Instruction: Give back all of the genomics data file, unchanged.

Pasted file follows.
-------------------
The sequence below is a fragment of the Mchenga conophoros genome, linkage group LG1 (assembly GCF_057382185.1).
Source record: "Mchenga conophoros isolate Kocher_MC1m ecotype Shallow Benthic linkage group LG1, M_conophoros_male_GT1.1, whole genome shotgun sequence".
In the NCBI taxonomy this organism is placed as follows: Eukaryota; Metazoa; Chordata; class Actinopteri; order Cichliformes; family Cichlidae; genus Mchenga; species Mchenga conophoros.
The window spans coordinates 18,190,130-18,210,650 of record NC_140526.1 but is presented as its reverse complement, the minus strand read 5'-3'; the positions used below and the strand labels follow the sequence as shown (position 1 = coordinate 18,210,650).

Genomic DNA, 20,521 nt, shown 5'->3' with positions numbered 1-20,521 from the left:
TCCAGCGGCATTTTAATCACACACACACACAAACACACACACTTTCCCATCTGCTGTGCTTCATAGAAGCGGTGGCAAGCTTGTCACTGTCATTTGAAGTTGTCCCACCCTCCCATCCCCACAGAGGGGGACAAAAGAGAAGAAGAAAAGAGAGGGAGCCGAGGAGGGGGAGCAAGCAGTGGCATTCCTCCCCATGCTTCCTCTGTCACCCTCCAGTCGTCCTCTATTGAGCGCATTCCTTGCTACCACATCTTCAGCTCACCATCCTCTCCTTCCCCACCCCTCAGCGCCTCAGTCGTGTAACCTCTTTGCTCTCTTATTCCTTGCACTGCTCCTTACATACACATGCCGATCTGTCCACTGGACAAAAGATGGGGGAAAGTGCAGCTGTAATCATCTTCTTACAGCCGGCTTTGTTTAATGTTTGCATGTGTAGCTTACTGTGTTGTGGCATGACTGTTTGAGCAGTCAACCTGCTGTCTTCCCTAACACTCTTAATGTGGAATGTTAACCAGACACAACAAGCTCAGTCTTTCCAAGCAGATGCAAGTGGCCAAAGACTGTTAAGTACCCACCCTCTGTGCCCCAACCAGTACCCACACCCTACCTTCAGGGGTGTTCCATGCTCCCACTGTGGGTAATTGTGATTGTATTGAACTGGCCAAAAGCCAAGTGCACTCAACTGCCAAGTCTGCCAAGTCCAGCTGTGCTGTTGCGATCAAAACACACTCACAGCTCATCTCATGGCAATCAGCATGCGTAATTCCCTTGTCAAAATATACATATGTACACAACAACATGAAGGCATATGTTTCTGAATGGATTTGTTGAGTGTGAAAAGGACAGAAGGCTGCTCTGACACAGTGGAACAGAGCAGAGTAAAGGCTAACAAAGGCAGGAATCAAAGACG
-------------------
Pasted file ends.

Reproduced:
The sequence below is a fragment of the Mchenga conophoros genome, linkage group LG1 (assembly GCF_057382185.1).
Source record: "Mchenga conophoros isolate Kocher_MC1m ecotype Shallow Benthic linkage group LG1, M_conophoros_male_GT1.1, whole genome shotgun sequence".
In the NCBI taxonomy this organism is placed as follows: Eukaryota; Metazoa; Chordata; class Actinopteri; order Cichliformes; family Cichlidae; genus Mchenga; species Mchenga conophoros.
The window spans coordinates 18,190,130-18,210,650 of record NC_140526.1 but is presented as its reverse complement, the minus strand read 5'-3'; the positions used below and the strand labels follow the sequence as shown (position 1 = coordinate 18,210,650).

Genomic DNA, 20,521 nt, shown 5'->3' with positions numbered 1-20,521 from the left:
TCCAGCGGCATTTTAATCACACACACACACAAACACACACACTTTCCCATCTGCTGTGCTTCATAGAAGCGGTGGCAAGCTTGTCACTGTCATTTGAAGTTGTCCCACCCTCCCATCCCCACAGAGGGGGACAAAAGAGAAGAAGAAAAGAGAGGGAGCCGAGGAGGGGGAGCAAGCAGTGGCATTCCTCCCCATGCTTCCTCTGTCACCCTCCAGTCGTCCTCTATTGAGCGCATTCCTTGCTACCACATCTTCAGCTCACCATCCTCTCCTTCCCCACCCCTCAGCGCCTCAGTCGTGTAACCTCTTTGCTCTCTTATTCCTTGCACTGCTCCTTACATACACATGCCGATCTGTCCACTGGACAAAAGATGGGGGAAAGTGCAGCTGTAATCATCTTCTTACAGCCGGCTTTGTTTAATGTTTGCATGTGTAGCTTACTGTGTTGTGGCATGACTGTTTGAGCAGTCAACCTGCTGTCTTCCCTAACACTCTTAATGTGGAATGTTAACCAGACACAACAAGCTCAGTCTTTCCAAGCAGATGCAAGTGGCCAAAGACTGTTAAGTACCCACCCTCTGTGCCCCAACCAGTACCCACACCCTACCTTCAGGGGTGTTCCATGCTCCCACTGTGGGTAATTGTGATTGTATTGAACTGGCCAAAAGCCAAGTGCACTCAACTGCCAAGTCTGCCAAGTCCAGCTGTGCTGTTGCGATCAAAACACACTCACAGCTCATCTCATGGCAATCAGCATGCGTAATTCCCTTGTCAAAATATACATATGTACACAACAACATGAAGGCATATGTTTCTGAATGGATTTGTTGAGTGTGAAAAGGACAGAAGGCTGCTCTGACACAGTGGAACAGAGCAGAGTAAAGGCTAACAAAGGCAGGAATCAAAGACG